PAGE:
Socially, I think our efforts to jump with both feet into as much of the homeschool community as possible are paying off. I am starting to feel a sense of a ‘village’ of friendship and support around us. I no longer reach for the ‘newcomer’ tag at meetings, and Alli has become an active part of a peer group as well. She seems relaxed and open and well-received, and has been establishing friendships with a much wider range of kids than I’ve seen in the past. She seems to really thrive on having some of her learning in group settings and some of it on her own, where she is able to “focus better”, in her words.
In addition to the more tangible fruits, we’ve spent a lot of energy working on Alli’s commitment to following through on things and her willingness to take on tasks that can’t be learned or finished in 3 seconds, as well as her receptiveness to challenge (the latter is very much still a work in progress). She is exhibiting a greater sense of confidence in most things, and sensitivity-related meltdowns, while not gone, are diminishing in number and duration.
So what’s on the plate for the rest of the year? Well, I’ve leaned a little more heavily to Alli’s desire for getting involved in more activities than a human being really should, and we’re continuing most of the classes and activities she was in during the fall, with a few additions.
Here’s our current weekly away-from-home class/activity list:
- Religious Education class
(I co-teach; this year’s curriculum is Earth-centered, with a mixture of science and Native American spirituality/mythology)
- Trivia Mania class
(researching non-fiction texts and designing a trivia-based board game)
- Art History class
(studying various artists and producing pieces inspired by their style for a ‘gallery showing’)
- Piano lesson
- Critter Crew
(alternate Tuesdays: volunteer – caring for/feeding animals at our local ecology center)
- Homeschool Science Class
- Modern Dance class
- Drama class
- Homeschool Open Gym
- Gifted homeschool group Co-op
- Alli takes: Animal Ethology, Hip Hop Dance, Spanish, and Philosophy
- I co-teach Hands on Algebra and assist in US Constitution, Arabic, and Photography
- Evanston Children’s Choir
- Swim lessons
Also on the radar:
We’re trying to see if we can fit in a guitar class that we can take together, and soccer will be starting in another month or so, overlapping with softball by late spring. I would love to find an additional volunteer situation for us to do together, and am in the middle of setting up an African drumming/culture workshop. Am also looking into some kids’ science lab courses offered by Northwestern University. There’s a major Illinois homeschooling conference coming up in the spring too, where we’ll spend a few days.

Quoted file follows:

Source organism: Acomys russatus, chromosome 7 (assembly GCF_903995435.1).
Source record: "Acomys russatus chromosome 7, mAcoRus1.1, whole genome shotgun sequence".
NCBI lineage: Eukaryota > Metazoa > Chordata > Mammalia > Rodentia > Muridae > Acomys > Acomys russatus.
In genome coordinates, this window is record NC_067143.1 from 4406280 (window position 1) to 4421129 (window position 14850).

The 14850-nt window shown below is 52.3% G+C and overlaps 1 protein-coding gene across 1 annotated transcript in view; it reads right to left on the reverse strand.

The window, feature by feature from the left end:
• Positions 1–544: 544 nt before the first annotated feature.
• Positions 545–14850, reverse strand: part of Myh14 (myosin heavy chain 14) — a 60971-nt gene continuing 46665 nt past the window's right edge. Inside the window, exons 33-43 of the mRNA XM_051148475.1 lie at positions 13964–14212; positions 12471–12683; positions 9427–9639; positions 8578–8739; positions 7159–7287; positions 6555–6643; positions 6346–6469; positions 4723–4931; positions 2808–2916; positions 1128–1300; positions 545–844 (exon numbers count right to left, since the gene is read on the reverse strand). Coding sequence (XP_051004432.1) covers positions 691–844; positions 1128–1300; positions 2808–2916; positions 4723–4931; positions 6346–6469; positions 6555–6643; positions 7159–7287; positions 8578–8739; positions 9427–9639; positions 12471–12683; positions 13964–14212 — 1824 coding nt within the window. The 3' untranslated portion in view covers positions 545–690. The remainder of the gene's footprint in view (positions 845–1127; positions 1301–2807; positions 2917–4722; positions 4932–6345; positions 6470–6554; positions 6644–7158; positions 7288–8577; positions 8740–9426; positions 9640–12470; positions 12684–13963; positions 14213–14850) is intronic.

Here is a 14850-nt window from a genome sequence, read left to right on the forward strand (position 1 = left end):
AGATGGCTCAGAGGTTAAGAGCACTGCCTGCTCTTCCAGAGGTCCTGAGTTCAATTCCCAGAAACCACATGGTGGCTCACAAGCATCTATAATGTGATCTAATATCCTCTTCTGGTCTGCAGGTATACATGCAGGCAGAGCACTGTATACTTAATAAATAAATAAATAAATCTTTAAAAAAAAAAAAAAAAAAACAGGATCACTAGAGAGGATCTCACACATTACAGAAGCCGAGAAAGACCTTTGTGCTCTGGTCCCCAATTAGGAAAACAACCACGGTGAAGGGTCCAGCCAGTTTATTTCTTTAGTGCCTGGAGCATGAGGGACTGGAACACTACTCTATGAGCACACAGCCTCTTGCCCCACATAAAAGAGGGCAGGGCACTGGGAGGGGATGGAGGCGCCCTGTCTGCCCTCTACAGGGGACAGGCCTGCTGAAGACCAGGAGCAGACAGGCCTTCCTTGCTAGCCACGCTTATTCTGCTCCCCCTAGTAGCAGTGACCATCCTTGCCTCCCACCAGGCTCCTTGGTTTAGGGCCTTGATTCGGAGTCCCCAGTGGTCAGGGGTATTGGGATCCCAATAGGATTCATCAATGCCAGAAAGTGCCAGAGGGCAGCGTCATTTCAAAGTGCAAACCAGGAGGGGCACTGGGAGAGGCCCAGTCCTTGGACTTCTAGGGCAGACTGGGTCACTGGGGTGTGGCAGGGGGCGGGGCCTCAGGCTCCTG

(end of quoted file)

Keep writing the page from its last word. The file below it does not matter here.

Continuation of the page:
The rest of the time (insert chuckle here) I juggle to fit in our learning at home, ad-hoc workshops of interest, playdates and field trips – while continuing to squeeze in the work required for my part-time job which I’m still holding onto (the income allows us to afford all of these wonderful classes). I’d personally prefer more time for unstructured, interdisciplinary learning and projects, but I have come to understand that that’s not where Alli’s head is at just yet. So I’m hoping that after trying a bit of the many things that are available to us, we’ll be well-positioned to be even more selective in where we commit our time.
And where am I in all of this? Well, exhausted on many days, if I’m honest. I’m still working on claiming more time for some of my own needs, like getting back into an exercise routine and finding some time for photography. Andrew’s proposed bringing in some help for the often last-priority house cleaning, which I’m slowly readying to climb onboard with. And, yes, there are some days when I wish a magical fairy would come and whisk my child off into an educational wonderland where she can get this kind of education without me lifting a finger. And other days when I can’t bear to spend one more minute being a parent to a whiny, strong-willed almost 9-yr-old, much less her teacher.
But, still being honest, most of the time I can’t believe I am so fortunate to be able to spend this time with my daughter, and to learn alongside her. And how lucky I am to have finally embraced this passion for teaching and learning at a time when my own child was in need of something different, and in a community with so much support and so many resources. Personally and professionally, it is incredibly fulfilling to be able to teach and learn freely without being confined by having to meet 30 childrens’ varying needs and interests in a classroom where I and the students are further constrained by NCLB-influenced standards and testing.
Yeah, I don’t get a paycheck, but it might just be the best job I’ll ever have.
And I’m hoping that the payoff is equally rewarding for my child. A happy and engaged child is not a bad start.